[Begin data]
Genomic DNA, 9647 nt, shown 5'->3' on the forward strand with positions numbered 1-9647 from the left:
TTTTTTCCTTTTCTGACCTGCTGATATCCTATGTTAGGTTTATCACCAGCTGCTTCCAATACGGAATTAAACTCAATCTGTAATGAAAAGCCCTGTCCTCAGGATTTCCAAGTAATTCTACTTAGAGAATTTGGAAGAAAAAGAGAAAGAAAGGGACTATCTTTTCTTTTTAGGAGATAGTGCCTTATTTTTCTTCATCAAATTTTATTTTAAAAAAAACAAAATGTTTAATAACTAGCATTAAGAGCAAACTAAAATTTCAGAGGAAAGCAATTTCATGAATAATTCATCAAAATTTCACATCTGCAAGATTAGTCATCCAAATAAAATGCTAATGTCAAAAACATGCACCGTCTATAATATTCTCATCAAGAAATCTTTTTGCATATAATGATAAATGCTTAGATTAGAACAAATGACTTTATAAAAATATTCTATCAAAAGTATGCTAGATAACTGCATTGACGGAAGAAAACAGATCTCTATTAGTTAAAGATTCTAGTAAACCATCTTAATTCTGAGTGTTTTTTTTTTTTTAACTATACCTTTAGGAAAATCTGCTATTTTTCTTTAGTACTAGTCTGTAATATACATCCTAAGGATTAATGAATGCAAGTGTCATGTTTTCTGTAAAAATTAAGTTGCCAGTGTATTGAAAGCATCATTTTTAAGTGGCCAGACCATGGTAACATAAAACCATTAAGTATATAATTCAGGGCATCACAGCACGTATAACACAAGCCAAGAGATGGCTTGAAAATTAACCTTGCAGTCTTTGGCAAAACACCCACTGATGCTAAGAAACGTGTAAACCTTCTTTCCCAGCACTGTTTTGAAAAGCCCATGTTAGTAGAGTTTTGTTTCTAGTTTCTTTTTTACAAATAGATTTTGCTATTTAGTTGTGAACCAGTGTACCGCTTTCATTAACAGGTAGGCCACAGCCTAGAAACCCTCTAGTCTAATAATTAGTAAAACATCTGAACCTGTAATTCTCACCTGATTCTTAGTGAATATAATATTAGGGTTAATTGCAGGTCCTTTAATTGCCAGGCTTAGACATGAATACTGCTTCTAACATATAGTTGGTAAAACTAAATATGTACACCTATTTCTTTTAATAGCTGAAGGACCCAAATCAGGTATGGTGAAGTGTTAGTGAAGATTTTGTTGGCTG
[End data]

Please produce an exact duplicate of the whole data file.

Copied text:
Genomic DNA, 9647 nt, shown 5'->3' on the forward strand with positions numbered 1-9647 from the left:
TTTTTTCCTTTTCTGACCTGCTGATATCCTATGTTAGGTTTATCACCAGCTGCTTCCAATACGGAATTAAACTCAATCTGTAATGAAAAGCCCTGTCCTCAGGATTTCCAAGTAATTCTACTTAGAGAATTTGGAAGAAAAAGAGAAAGAAAGGGACTATCTTTTCTTTTTAGGAGATAGTGCCTTATTTTTCTTCATCAAATTTTATTTTAAAAAAAACAAAATGTTTAATAACTAGCATTAAGAGCAAACTAAAATTTCAGAGGAAAGCAATTTCATGAATAATTCATCAAAATTTCACATCTGCAAGATTAGTCATCCAAATAAAATGCTAATGTCAAAAACATGCACCGTCTATAATATTCTCATCAAGAAATCTTTTTGCATATAATGATAAATGCTTAGATTAGAACAAATGACTTTATAAAAATATTCTATCAAAAGTATGCTAGATAACTGCATTGACGGAAGAAAACAGATCTCTATTAGTTAAAGATTCTAGTAAACCATCTTAATTCTGAGTGTTTTTTTTTTTTTAACTATACCTTTAGGAAAATCTGCTATTTTTCTTTAGTACTAGTCTGTAATATACATCCTAAGGATTAATGAATGCAAGTGTCATGTTTTCTGTAAAAATTAAGTTGCCAGTGTATTGAAAGCATCATTTTTAAGTGGCCAGACCATGGTAACATAAAACCATTAAGTATATAATTCAGGGCATCACAGCACGTATAACACAAGCCAAGAGATGGCTTGAAAATTAACCTTGCAGTCTTTGGCAAAACACCCACTGATGCTAAGAAACGTGTAAACCTTCTTTCCCAGCACTGTTTTGAAAAGCCCATGTTAGTAGAGTTTTGTTTCTAGTTTCTTTTTTACAAATAGATTTTGCTATTTAGTTGTGAACCAGTGTACCGCTTTCATTAACAGGTAGGCCACAGCCTAGAAACCCTCTAGTCTAATAATTAGTAAAACATCTGAACCTGTAATTCTCACCTGATTCTTAGTGAATATAATATTAGGGTTAATTGCAGGTCCTTTAATTGCCAGGCTTAGACATGAATACTGCTTCTAACATATAGTTGGTAAAACTAAATATGTACACCTATTTCTTTTAATAGCTGAAGGACCCAAATCAGGTATGGTGAAGTGTTAGTGAAGATTTTGTTGGCTG